The illuminative stage

As mysteries are unlocked, the mystic gains a new perspective on his relationship with God and with his fellow men. He experiences a greater sense of the presence of God. His soul mounts to new heights of joy in communion with the Lord, for now the mystic’s life is focused entirely on God. His sole desire is to be with God and to serve God.

The illuminative stage is often marked by visions, ecstasies, revelations, raptures and other phenomena. However, the Christian mystics often warned, as do the Gurus of the East, that phenomena are not the goal of the mystical path. They said it is dangerous to ask God for such experiences or to expect them because this leaves us open to projections from our own imagination or from the devil.

The unitive stage

The illuminative stage, even with its moments of bliss, is merely a foretaste of the splendid and perpetual union with God that comes in the unitive stage. The Christian mystics say that the soul’s union with God in this life should be the goal of all Christians. They have referred to this union as the spiritual marriage, the deifying, transforming union, or deification.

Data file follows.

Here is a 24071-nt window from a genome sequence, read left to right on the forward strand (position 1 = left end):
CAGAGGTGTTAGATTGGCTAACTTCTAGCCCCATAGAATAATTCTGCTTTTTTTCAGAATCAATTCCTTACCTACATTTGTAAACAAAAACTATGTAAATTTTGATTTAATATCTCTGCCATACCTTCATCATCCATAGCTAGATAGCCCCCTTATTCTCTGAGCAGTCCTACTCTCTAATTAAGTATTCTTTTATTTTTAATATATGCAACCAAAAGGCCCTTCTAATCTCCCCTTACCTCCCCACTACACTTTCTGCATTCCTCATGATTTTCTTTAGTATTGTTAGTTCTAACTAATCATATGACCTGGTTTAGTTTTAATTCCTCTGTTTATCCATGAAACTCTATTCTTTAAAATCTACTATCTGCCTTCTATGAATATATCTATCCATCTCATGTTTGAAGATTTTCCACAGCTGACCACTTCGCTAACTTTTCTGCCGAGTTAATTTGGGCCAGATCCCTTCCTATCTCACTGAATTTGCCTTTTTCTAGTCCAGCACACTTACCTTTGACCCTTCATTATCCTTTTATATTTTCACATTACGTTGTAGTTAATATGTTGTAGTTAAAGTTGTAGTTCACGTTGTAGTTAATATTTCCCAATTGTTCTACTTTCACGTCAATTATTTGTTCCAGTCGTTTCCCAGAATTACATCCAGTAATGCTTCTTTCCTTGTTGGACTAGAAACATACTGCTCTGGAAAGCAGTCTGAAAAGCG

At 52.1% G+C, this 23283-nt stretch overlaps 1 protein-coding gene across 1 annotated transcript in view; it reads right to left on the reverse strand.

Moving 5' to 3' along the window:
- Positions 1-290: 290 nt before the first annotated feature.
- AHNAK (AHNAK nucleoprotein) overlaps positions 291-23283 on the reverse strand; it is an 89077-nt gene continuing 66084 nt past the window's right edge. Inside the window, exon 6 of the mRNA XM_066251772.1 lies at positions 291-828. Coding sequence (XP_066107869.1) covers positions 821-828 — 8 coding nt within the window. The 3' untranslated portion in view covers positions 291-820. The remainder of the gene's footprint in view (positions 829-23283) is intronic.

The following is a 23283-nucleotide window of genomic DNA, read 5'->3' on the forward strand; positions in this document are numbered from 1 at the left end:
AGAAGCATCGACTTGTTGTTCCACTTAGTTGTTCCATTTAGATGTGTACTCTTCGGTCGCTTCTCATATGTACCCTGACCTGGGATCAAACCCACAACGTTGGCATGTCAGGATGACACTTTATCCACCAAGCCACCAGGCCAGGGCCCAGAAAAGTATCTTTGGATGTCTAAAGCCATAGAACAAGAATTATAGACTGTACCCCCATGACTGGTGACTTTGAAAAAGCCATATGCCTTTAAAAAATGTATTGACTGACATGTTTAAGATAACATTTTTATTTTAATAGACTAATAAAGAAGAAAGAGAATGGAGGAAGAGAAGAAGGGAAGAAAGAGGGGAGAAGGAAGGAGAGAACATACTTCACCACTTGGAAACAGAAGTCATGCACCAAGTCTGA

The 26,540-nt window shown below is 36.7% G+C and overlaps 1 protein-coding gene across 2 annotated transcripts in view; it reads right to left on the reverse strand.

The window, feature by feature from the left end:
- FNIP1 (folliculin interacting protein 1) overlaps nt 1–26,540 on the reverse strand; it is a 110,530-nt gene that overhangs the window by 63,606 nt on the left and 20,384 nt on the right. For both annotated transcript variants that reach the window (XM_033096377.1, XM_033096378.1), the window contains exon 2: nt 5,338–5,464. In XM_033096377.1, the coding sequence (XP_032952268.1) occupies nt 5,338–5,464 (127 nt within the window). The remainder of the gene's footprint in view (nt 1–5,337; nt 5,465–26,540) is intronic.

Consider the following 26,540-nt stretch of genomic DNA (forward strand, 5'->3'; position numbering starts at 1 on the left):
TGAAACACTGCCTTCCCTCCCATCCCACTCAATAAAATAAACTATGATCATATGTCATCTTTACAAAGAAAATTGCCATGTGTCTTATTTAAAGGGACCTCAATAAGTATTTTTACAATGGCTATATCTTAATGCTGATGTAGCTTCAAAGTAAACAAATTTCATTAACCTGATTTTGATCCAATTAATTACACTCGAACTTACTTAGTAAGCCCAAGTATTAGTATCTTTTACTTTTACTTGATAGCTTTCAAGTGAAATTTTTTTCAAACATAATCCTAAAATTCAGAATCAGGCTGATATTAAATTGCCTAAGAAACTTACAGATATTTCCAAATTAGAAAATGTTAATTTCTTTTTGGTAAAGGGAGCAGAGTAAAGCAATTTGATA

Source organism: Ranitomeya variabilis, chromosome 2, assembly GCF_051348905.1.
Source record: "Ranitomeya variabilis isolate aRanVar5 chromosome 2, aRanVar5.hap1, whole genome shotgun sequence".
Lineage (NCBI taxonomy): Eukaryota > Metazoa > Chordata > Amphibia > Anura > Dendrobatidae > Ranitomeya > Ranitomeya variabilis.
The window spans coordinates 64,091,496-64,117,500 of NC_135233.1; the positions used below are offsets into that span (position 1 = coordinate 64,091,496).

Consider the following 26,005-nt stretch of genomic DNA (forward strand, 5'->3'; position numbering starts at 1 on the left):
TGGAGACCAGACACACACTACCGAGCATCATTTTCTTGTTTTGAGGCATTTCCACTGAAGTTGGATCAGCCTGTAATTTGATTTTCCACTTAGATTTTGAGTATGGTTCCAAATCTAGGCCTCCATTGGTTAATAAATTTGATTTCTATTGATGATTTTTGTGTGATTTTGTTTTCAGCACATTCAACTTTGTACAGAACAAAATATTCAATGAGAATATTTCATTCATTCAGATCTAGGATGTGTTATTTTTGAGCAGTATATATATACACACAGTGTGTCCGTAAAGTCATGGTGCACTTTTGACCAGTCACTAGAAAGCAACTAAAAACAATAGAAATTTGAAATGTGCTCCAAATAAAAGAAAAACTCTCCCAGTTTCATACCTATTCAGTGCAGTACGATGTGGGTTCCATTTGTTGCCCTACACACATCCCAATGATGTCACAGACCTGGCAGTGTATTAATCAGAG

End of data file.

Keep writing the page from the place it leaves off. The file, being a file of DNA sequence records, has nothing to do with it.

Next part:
To the mystics the soul is feminine in nature and is intended to become the bride of Christ. Thus, some mystics referred to the soul as “she” or “her” rather than “he” or “him.” Before the spiritual marriage takes place, some of the mystics passed through a period of a betrothal or engagement. During the mystical engagement, the soul undergoes further tests and purgations in preparations for her marriage, but she also enjoys the delights of God.

Prior to the spiritual marriage mystics also pass through the Dark Night of the Spirit. Saint John of the Cross said that during this period the soul feels that “God has abandoned her, and, in His abhorrence of her, has flung her into darkness.” The soul feels “chastised and cast out, and unworthy of Him.... She feels, too, that all creatures have forsaken her, and that she is condemned by them, particularly by her friends.”[16]